prayer and quiet waiting: DNC 2016 part one...
So let me confess from the outset: I wept without reservation 3 times tonight during the DNC 2016 in Philadelphia. Frederick Buechner used to advise us to pay attention to our tears. " Whenever you find tears in your eyes, especially unexpected tears, it is well to pay the closest attention.They are not only telling you something about the secret of who you are, but more often than not God is speaking to you through them of the mystery of where you have come from and is summoning you to where, if your soul is to be saved, you should go to next."
The first time came when Paul Simon sang "Bridge Over Troubled Waters." This was soul food on so many levels: recognizing the very real differences that exist in our nation and world, acknowledging the differences (real and imagined) between Hilary and Bernie and inviting us into a truth that are greater than our differences: "I'm on your side..." This is prayer language with pop/gospel music and it brought the convention into focus: we are not petulant adolescences or polarized individuals disagreeing with our parents and/or leaders, we are sisters and brothers struggling for the the future and the soul of our nation.
The second time was when Al Franken and Sarah Silverman spoke - especially when she told us of "feeling the Bern!" She honored the profound contribution and hope Senator Sanders evoked and mobilized over the past 18 months. And then, with equal candor and zeal, she told the ideologues in the crowd to "Stop being ridiculous." It was an invitation to grow up and take account of a reality bigger than our respective hurt feelings or disappointments. As a Bernie fan, this was powerful to me and spoke of the deep consequences involved in this election from the Supreme Court to the needs of working women and men - and freedom of choice on every level.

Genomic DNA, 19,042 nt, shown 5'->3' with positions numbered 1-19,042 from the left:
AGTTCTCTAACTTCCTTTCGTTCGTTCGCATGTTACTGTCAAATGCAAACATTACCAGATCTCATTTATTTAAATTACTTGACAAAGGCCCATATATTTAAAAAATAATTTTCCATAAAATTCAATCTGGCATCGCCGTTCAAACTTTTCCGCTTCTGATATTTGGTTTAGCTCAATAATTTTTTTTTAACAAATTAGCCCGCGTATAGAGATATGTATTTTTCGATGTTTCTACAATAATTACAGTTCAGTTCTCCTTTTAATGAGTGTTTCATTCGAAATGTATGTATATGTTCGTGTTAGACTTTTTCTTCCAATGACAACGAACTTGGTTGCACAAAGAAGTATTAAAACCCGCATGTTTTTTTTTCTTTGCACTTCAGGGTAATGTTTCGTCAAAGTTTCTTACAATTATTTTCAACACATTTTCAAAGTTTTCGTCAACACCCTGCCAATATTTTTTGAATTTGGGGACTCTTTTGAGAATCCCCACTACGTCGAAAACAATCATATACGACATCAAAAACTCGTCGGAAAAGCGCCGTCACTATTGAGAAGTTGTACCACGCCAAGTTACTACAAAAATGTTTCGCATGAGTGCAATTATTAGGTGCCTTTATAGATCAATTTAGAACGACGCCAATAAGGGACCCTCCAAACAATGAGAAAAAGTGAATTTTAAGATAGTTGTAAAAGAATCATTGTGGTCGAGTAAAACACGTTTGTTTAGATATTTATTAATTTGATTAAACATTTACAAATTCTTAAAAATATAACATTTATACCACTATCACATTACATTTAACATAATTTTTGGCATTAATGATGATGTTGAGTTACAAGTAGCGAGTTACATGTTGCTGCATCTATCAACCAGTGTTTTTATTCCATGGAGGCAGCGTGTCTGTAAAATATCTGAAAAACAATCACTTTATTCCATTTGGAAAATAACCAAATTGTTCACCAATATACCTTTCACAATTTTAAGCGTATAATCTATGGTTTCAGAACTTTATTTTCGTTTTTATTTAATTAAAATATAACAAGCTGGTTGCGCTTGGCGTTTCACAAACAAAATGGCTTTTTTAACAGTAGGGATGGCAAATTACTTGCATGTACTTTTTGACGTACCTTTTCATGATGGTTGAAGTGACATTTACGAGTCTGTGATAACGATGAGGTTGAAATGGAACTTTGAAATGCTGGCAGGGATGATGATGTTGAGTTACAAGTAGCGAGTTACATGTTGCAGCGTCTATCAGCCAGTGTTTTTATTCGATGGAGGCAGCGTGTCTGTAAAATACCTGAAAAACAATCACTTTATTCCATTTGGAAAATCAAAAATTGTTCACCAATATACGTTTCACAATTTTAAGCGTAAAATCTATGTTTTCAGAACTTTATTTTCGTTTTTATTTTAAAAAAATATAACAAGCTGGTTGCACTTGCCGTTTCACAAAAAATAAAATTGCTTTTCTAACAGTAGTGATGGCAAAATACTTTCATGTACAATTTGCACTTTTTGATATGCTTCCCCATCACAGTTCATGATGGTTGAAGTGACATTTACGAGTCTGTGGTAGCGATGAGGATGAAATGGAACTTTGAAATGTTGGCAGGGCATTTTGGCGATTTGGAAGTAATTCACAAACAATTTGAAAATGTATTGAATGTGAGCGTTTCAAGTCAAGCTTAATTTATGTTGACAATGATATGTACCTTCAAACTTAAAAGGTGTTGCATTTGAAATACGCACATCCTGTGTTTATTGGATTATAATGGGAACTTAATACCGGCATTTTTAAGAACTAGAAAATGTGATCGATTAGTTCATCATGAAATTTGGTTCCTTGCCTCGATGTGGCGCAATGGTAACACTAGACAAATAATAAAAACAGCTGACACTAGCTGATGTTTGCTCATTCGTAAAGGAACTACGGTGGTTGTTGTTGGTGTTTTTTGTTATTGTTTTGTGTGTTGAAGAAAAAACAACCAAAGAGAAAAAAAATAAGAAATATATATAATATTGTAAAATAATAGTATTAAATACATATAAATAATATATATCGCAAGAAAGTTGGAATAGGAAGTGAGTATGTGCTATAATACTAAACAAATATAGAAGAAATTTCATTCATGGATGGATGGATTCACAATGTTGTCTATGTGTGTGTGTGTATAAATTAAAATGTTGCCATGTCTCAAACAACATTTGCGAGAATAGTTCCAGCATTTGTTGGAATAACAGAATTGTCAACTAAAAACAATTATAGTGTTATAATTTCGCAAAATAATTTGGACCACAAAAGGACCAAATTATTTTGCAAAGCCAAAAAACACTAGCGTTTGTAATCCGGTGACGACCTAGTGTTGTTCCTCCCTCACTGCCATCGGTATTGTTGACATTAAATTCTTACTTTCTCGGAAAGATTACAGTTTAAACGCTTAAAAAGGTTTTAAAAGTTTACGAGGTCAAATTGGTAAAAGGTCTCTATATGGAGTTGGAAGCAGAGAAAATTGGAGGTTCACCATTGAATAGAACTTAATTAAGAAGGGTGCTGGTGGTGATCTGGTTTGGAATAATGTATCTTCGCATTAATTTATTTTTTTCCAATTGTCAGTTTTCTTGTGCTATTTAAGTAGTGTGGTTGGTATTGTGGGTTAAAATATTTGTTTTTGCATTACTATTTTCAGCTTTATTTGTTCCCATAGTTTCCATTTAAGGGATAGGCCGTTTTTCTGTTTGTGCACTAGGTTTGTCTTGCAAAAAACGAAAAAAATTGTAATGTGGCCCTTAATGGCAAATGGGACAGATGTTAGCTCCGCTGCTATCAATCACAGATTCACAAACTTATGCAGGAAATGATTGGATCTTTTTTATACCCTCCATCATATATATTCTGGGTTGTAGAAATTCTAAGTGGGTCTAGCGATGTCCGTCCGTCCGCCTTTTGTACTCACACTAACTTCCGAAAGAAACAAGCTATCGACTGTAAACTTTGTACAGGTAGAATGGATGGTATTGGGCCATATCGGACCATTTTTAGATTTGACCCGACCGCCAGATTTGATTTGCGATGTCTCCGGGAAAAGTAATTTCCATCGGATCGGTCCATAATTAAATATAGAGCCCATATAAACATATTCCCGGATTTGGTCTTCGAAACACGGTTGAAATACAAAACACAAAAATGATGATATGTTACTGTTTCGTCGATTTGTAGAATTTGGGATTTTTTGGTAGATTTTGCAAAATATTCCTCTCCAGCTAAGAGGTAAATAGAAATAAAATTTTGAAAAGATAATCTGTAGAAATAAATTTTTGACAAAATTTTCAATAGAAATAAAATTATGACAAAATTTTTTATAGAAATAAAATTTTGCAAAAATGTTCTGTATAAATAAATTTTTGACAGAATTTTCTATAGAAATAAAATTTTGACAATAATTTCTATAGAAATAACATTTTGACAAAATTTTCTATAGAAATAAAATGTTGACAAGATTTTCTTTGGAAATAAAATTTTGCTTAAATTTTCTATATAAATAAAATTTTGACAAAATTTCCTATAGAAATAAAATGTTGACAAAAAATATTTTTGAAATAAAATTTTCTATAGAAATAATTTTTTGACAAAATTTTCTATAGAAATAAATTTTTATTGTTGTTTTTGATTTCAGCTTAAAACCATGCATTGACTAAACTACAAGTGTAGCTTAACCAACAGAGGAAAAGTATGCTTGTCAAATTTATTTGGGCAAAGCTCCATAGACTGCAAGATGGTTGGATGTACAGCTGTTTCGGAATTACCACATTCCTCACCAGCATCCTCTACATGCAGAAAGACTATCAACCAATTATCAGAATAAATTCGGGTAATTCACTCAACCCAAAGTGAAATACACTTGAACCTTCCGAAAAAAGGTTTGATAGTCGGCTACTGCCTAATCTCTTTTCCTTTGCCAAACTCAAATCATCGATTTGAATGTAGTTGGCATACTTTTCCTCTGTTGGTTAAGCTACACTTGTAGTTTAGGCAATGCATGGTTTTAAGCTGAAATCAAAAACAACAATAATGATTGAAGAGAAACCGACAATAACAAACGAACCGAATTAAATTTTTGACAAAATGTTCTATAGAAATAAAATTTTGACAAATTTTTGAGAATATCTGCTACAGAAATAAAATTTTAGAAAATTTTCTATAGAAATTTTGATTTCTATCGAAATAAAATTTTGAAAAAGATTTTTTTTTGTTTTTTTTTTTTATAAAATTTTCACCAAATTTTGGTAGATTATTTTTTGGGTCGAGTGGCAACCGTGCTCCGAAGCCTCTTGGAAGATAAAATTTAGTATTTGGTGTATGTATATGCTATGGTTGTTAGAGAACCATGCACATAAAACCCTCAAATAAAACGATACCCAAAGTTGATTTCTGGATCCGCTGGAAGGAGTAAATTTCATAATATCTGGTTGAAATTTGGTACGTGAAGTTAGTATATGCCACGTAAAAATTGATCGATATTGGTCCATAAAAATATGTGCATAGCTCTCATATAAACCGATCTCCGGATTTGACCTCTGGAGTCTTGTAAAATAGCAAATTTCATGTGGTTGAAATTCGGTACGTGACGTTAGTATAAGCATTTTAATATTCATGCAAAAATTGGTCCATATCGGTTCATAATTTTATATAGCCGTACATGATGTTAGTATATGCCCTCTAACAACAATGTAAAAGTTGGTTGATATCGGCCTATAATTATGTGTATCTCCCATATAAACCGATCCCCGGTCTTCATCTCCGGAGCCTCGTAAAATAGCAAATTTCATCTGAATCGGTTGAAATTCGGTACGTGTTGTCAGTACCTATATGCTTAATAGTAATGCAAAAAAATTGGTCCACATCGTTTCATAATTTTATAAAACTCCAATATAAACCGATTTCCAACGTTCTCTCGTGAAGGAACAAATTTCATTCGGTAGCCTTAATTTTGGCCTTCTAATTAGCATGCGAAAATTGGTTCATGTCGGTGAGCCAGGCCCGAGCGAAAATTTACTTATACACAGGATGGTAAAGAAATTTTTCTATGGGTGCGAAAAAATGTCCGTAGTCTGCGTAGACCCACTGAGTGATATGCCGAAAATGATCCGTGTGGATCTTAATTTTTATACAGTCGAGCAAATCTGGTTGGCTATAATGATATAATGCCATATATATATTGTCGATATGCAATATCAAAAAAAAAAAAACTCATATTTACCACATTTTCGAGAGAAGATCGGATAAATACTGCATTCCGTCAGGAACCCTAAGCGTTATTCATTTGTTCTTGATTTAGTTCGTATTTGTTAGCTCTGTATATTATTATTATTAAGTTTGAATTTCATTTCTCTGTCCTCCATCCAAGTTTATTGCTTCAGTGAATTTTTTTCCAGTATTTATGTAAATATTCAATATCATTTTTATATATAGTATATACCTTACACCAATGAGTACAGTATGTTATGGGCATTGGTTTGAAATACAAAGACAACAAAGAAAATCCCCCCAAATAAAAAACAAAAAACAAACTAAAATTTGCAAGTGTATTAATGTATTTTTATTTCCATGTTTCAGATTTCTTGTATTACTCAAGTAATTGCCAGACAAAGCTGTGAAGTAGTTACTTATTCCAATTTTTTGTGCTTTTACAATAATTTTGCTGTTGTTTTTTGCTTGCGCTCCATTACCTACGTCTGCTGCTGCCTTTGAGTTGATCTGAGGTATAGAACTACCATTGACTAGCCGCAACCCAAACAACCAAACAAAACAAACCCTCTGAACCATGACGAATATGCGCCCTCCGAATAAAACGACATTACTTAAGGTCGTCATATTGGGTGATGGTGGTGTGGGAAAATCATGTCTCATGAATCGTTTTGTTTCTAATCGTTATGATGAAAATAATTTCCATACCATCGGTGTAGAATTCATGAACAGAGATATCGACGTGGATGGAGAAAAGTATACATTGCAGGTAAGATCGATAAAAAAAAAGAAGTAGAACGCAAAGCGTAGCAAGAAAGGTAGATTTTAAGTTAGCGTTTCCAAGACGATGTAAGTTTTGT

And then there was Michelle Obama... words are not great enough for her personal testimony of what it means to live into the promise of American equality and justice. She made it real, she kept it grounded and did so with grace, humor and integrity "Every morning I wake up in a house built by slaves..." Her very essence celebrates what binds us together - and what is at stake in this election. And I am not ashamed at all to say I wept and wept and wept - and they were tears of joy, gratitude and solidarity.
One of the people I read on FB from time to time wrote that she did not get the "religious" feelings some people have when it comes to love of country. I do - not when our American dream is forced to pander to race hatred, fear of the immigrant or economic discrimination - but I still am stirred whenever I sing "America the Beautiful." It is not the only blessed nation in creation, but it is my blessed nation and I cherish the call to care for our people and our land in respectful and just ways.
I don't have much to say about either Elizabeth Warren's address or Bernie's swan song. They were both clear, predictable and played to their respective audiences. And while I am grateful that Senator Sanders didn't pull a Ted Cruz - Bernie has too much integrity (and Hilary was not a cruel and belligerent bully towards his family either) - neither speech touched me. I thought Bernie's highlight was the emotional response of his followers at the start of the speech. They are genuinely people of the dream, too - and I have the greatest gratitude for them.
The energy of this opening night was just as Cory Booker said: it is about loving one another and needing one another not tolerance. It was profoundly different from the fear and hatred of the RNC. Let's see where this takes us tomorrow...